NCB employee suspended for alleged confidentiality breach
November 27, 2009

NCB employee suspended for alleged confidentiality breach

A worker at the National Commercial Bank (NCB) has been suspended for allegedly breaching the institution’s confidentiality rules.{{more}}

That employee was suspended on Sunday evening, said Prime Minister and Minister of Finance, Dr. Ralph Gonsalves.

“We have someone at the bank whom I’ve been advised has been suspended as of yesterday (Sunday). They [allegedly] disclosed confidential information,” Gonsalves said at a press conference on Monday evening.

According to the Prime Minister, in recent weeks someone has been supplying Opposition Leader Arnhim Eustace with sensitive information relating to transactions at the NCB.

On November 18, Eustace charged that US $1 million had been deposited in an account at the NCB, and called on Gonsalves to answer several questions relating to the deposit.

At the time Eustace said he was seeking information on who dropped the money and for what purpose, where the money is now and whether the Financial Intelligence Unit (FIU) investigated the matter.

The Opposition Leader charged further that the transaction was subsequently denied and the person involved told to return for the money.

Then on Monday Eustace called another press conference to question a number of foreign currency transactions allegedly made at NCB in early November by Senator Julian Francis and other persons related to the Prime Minister, including his wife Eloise Gonsalves and two of their children.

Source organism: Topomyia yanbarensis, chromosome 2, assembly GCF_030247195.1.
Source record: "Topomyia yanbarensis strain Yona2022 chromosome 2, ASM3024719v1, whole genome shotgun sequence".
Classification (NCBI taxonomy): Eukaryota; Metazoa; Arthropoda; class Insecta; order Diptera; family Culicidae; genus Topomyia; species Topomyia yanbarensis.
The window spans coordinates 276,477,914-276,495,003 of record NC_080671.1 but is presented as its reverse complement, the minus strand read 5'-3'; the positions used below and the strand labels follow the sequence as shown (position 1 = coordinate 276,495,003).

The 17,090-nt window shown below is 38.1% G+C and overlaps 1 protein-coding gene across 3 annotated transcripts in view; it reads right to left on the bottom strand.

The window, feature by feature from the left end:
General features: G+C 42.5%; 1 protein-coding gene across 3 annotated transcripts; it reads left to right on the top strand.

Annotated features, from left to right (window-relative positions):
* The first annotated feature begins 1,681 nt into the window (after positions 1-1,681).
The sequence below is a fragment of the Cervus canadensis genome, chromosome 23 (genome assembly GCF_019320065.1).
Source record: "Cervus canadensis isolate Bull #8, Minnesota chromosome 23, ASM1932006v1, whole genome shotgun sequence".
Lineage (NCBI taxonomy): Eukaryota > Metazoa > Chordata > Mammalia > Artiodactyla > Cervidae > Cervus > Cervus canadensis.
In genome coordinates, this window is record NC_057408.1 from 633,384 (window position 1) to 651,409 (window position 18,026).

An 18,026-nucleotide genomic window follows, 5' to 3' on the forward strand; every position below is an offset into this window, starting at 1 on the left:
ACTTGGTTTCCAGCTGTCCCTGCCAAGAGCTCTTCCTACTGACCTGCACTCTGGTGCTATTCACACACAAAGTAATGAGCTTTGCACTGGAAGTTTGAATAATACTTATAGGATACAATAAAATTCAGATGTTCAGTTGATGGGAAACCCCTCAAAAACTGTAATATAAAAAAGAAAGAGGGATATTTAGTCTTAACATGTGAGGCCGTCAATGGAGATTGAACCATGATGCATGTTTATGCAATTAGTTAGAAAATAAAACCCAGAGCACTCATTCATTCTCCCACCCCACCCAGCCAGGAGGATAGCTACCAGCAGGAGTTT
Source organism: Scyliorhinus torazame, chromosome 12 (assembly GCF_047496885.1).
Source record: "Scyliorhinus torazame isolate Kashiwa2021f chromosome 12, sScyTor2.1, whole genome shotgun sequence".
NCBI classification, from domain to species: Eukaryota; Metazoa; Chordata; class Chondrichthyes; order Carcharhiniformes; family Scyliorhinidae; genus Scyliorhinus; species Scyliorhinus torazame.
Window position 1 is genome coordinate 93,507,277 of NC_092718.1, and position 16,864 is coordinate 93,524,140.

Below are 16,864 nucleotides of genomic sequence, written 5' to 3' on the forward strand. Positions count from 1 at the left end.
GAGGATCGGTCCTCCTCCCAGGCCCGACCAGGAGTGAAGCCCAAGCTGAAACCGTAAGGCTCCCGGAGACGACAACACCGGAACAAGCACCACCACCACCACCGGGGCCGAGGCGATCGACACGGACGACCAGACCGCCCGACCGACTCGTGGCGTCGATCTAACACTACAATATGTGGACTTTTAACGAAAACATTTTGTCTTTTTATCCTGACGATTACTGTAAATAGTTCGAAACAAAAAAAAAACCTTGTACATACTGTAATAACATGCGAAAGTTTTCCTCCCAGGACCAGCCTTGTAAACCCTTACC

Documents purported to relate to the transactions were posted on various websites.

Gonsalves warned that it was a criminal offence for any employee of the state-owned bank to reveal information of that kind, and conviction could result in a maximum prison sentence of two years.

Additionally, he explained, any non-employee who cooperates with such an individual working in the bank can be charged with conspiracy to divulge the information.

“A conspiracy carries the same term of imprisonment under the criminal code as indeed the person who commits the actual offence,” said Gonsalves.

When contacted, CEO of the NCB, Andre Iton, told SEARCHLIGHT he could not comment on the matter at this time.

“I don’t discuss banking matters in the public domain,” said Iton.

“If a breach occurs then there is a regulatory process involving the law so the bank simply can’t discuss it,” Iton added.

Earlier Gonsalves had stated that as a policy maker he didn’t get involved in making reports to the police, adding he would not be telling the bank what to do internally about its business.

“Rather than discouraging this conduct operatives inside of the NDP had been using modern technology to spread information all over the world, traducing innocent people [and] making it appear that to change money at a bank is a criminal offence,” said Gonsalves.

Gonsalves said the currency changes allegedly made by Francis involved relatively small sums.

“Do you think that people who contribute money to a political party in St.Vincent and the Grenadines give you cheque? They don’t give you because they don’t want people to know that they are making a contribution because they will see it at the banks,” said Gonsalves.

“They don’t want that, so invariably they will give you cash contributions.”